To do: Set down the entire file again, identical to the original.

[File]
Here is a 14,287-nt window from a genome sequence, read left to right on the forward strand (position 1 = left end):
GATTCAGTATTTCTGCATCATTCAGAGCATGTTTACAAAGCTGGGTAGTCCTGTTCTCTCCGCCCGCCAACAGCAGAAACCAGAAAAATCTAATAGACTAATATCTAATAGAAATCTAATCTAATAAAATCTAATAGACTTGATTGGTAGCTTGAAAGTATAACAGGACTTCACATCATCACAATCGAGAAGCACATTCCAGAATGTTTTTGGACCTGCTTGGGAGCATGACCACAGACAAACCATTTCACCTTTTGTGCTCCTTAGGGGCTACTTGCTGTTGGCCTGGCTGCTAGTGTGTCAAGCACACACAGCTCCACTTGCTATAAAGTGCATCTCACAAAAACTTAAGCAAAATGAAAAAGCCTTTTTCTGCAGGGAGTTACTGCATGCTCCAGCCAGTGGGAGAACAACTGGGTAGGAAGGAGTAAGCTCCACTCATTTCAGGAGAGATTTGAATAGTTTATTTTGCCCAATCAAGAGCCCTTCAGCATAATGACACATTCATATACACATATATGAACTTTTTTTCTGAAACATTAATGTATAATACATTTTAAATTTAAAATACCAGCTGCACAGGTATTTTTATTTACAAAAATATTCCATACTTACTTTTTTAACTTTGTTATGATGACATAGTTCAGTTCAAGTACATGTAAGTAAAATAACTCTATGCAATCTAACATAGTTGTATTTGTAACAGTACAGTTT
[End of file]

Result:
Here is a 14,287-nt window from a genome sequence, read left to right on the forward strand (position 1 = left end):
GATTCAGTATTTCTGCATCATTCAGAGCATGTTTACAAAGCTGGGTAGTCCTGTTCTCTCCGCCCGCCAACAGCAGAAACCAGAAAAATCTAATAGACTAATATCTAATAGAAATCTAATCTAATAAAATCTAATAGACTTGATTGGTAGCTTGAAAGTATAACAGGACTTCACATCATCACAATCGAGAAGCACATTCCAGAATGTTTTTGGACCTGCTTGGGAGCATGACCACAGACAAACCATTTCACCTTTTGTGCTCCTTAGGGGCTACTTGCTGTTGGCCTGGCTGCTAGTGTGTCAAGCACACACAGCTCCACTTGCTATAAAGTGCATCTCACAAAAACTTAAGCAAAATGAAAAAGCCTTTTTCTGCAGGGAGTTACTGCATGCTCCAGCCAGTGGGAGAACAACTGGGTAGGAAGGAGTAAGCTCCACTCATTTCAGGAGAGATTTGAATAGTTTATTTTGCCCAATCAAGAGCCCTTCAGCATAATGACACATTCATATACACATATATGAACTTTTTTTCTGAAACATTAATGTATAATACATTTTAAATTTAAAATACCAGCTGCACAGGTATTTTTATTTACAAAAATATTCCATACTTACTTTTTTAACTTTGTTATGATGACATAGTTCAGTTCAAGTACATGTAAGTAAAATAACTCTATGCAATCTAACATAGTTGTATTTGTAACAGTACAGTTT